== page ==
Where’s my democracy? Why a veteran couldn’t sleep after the Washington riot
I anxiously watched an “amateur insurrection” at the nation’s Capitol, but found faith in democracy again in the morning.
In Afghanistan I slept with a Beretta under my pillow.
It was a heavy, black, Army-issue pistol that looked like it had seen more years of service than I’d had days in uniform. The Beretta went with me everywhere. A lanyard attached the sidearm to a loop on my uniform, but wasn’t needed, as it was never out of arm’s reach.
On patrols it served as a secondary weapon to my rifle. When I ate chow with other lieutenants it sagged in a leather holster on my hip. And when meeting with Afghan elders or the local government leaders — conducting the Army’s diplomatic “hearts and minds” counterterrorism — the pistol hid in my lower back, an insurance policy tucked into my belt in the event diplomacy failed.
But at night, the Beretta — loaded with a magazine full of 9 mm ammunition — offered a blanket of protection in case our Kandahar base was attacked and overrun.
Watching Trump loyalists overtake the United States Capitol during Wednesday’s amateur insurrection, I instinctively thought, “Where was my Beretta?”
The concern came subconsciously and felt ridiculous, but I couldn’t get it out of my head. I knew I was safe, reporting on the chaos in Washington from my Salt Lake City apartment. And more importantly, the country wasn’t anywhere near civil war.
But the scene playing out in D.C. looked exactly like the worst case scenario that had looped though my mind every night of that deployment — and in countless nightmares since. Those horrors crept back into my dreams Wednesday night as I tossed against my unarmed pillow in the dark.
It wasn’t really the Beretta I was missing. What my former soldier’s mind was missing, and looking for, was assurance. My brain was really asking, “Where is my democracy?”
There’s an aphorism in the military, particularly in the chaplain corps, that “there are no atheists in foxholes” — meaning even nonreligious soldiers fighting desperately for their lives would look for comfort in a God. This may be true, but I fortunately never found myself counting hand grenades and half empty magazines as an enemy breached our gates overseas. The higher power I did see soldiers turn to most — whether it was during a firefight or while mourning our dead — was that whatever the loss, it was worth it in the name of democracy.
That commitment to one’s oath to defend democracy — even to the grave — is what united soldiers. It’s that spirit, from service members and civilians alike, that has held this country together for over two centuries.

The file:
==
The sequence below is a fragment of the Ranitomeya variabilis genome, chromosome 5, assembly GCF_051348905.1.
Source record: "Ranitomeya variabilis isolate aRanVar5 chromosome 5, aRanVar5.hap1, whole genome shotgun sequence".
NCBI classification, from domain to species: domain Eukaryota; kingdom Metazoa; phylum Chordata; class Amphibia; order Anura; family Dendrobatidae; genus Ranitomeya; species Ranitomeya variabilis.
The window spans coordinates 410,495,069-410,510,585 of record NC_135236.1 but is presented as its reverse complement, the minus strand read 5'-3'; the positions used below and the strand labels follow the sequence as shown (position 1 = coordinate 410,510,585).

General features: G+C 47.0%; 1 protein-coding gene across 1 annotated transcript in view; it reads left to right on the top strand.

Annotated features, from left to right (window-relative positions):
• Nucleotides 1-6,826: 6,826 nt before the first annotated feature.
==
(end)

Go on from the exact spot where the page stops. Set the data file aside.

To commission as an Army officer in the summer of 2009, I had to take that oath, freely swearing to “support and defend the Constitution of the United States against all enemies, foreign and domestic,” to “bear true faith and allegiance to the same” and that I would “well and faithfully discharge the duties of the office. ... So help me God.”
The responsibility of that oath, however freely and eagerly carried, becomes more ingrained every morning you blouse your uniform in combat boots. That oath gets even clearer with every trigger pull at a predeployment range to practice with a newly issued Beretta.
On Wednesday, the president of the United States told a crowd of supporters they were “going to have to fight much harder” and that they should “walk down to the Capitol,” where Congress was preparing to certify that President-elect Joe Biden and Vice President-elect Kamala Harris had won the 2020 presidential election.
When his supporters reached the Capitol building, several climbed onto scaffolding and replaced an American flag with one that bore the name of their demagogue. The stars and stripes, the same flag every soldier wears on their uniform, was tossed to the ground and a Trump campaign flag was hoisted into the air. It was that moment I first reached to my lower back, worried democracy was failing.
But it wasn’t.
Before sunrise Thursday morning, Congress — a model of America’s republic — fulfilled its obligation against the president’s wishes to certify a democratic election for a new commander in chief. Outgoing Vice President Mike Pence announced to Congress, and the country, that he had lost reelection. Senior White House officials, including Cabinet secretaries, resigned in protest over the administration’s instigation of the riot.
No blasting bombs or red glaring rockets were needed to see that America was still here.
And by the time my morning coffee had cooled, a cure for a night of anxiously reaching at nothing under my pillow, I’d calmed down and my hands were steady. Still proud to live in the land of the free and home of the brave.